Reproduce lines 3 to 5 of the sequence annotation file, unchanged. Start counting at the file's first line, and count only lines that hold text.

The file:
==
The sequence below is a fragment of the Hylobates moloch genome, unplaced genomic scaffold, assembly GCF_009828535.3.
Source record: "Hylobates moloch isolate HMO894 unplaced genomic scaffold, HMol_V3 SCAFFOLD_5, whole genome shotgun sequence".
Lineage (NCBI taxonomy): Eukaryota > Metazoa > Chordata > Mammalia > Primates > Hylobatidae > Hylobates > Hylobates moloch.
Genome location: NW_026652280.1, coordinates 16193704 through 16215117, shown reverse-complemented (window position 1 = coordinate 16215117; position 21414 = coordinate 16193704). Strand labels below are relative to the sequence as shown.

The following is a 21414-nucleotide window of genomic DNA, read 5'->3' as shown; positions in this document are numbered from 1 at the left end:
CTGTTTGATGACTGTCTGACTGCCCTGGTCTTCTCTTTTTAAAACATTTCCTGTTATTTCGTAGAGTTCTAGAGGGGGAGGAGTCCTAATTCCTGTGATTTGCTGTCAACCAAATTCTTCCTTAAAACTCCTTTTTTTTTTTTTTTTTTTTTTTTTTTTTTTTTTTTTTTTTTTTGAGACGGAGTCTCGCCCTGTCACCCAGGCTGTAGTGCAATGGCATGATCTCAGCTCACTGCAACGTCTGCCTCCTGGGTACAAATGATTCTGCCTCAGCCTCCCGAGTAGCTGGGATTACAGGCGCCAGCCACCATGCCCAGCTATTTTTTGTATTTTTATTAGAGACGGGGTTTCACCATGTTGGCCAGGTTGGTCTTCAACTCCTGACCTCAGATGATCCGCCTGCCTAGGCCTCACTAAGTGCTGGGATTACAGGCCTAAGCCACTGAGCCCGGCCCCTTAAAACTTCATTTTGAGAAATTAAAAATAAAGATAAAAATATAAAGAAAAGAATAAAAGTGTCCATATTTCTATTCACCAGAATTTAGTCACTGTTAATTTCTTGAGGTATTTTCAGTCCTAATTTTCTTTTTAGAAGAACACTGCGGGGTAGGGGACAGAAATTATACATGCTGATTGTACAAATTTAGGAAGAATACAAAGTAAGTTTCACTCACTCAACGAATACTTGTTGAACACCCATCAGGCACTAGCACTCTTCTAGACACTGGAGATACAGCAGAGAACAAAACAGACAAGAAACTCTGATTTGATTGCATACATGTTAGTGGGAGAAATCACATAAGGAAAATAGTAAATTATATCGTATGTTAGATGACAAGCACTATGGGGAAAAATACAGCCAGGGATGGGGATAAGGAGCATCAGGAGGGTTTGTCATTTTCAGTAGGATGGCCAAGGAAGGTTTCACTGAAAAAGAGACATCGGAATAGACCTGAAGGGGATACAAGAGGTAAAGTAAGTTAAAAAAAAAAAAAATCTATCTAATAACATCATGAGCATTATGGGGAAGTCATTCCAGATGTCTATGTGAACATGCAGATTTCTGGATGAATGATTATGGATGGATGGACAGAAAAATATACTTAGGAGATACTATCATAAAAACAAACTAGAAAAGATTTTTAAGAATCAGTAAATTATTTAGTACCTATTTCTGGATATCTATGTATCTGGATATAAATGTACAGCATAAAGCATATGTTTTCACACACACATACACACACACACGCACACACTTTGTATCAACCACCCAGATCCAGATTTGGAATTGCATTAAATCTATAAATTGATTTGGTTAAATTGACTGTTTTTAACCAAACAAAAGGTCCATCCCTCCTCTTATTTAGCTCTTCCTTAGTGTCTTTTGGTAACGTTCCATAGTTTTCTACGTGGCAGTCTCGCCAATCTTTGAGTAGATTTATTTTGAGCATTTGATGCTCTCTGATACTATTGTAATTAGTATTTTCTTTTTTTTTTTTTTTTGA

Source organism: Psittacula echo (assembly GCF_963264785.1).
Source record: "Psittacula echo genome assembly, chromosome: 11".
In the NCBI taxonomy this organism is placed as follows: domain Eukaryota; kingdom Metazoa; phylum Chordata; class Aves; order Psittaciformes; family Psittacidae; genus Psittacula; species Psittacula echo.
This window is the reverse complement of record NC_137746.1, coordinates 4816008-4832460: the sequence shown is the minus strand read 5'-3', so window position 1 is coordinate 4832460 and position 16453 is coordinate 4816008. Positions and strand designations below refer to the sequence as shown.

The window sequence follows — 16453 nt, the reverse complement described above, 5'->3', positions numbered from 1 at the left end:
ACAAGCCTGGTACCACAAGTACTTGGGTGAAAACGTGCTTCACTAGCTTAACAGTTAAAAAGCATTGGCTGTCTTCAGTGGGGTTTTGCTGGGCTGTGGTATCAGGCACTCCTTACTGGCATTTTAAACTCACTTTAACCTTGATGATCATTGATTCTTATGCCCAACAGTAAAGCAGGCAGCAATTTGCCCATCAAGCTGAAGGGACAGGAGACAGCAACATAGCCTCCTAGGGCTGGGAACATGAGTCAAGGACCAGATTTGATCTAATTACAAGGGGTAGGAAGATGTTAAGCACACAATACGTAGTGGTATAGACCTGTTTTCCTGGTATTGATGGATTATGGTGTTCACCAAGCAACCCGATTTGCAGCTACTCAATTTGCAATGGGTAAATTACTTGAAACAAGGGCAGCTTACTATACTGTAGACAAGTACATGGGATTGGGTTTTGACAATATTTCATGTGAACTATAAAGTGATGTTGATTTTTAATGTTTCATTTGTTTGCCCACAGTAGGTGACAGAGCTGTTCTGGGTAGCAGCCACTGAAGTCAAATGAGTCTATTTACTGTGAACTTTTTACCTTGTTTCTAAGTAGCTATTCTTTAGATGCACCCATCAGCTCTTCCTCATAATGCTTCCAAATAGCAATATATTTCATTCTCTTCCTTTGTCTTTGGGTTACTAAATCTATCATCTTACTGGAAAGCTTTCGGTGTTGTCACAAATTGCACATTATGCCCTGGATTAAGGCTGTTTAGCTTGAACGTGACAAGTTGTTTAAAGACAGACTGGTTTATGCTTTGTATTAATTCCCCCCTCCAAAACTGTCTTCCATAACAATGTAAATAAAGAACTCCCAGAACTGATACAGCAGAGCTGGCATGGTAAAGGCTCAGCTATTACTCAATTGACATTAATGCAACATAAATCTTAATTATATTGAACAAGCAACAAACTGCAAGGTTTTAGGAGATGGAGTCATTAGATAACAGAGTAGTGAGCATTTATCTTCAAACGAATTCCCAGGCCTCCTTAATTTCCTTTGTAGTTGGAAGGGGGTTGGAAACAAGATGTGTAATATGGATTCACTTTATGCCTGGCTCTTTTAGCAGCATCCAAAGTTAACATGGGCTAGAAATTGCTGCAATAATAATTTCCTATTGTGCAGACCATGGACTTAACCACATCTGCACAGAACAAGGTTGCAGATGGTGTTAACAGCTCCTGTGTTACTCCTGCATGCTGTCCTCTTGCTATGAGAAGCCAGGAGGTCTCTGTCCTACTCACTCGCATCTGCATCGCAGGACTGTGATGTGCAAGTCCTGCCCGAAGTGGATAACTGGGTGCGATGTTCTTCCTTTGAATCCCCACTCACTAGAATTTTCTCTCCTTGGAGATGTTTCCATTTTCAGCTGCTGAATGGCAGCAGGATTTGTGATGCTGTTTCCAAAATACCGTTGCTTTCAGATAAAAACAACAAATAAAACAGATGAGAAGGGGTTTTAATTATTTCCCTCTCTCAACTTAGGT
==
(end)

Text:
Lineage (NCBI taxonomy): Eukaryota > Metazoa > Chordata > Mammalia > Primates > Hylobatidae > Hylobates > Hylobates moloch.
Genome location: NW_026652280.1, coordinates 16193704 through 16215117, shown reverse-complemented (window position 1 = coordinate 16215117; position 21414 = coordinate 16193704). Strand labels below are relative to the sequence as shown.

The following is a 21414-nucleotide window of genomic DNA, read 5'->3' as shown; positions in this document are numbered from 1 at the left end: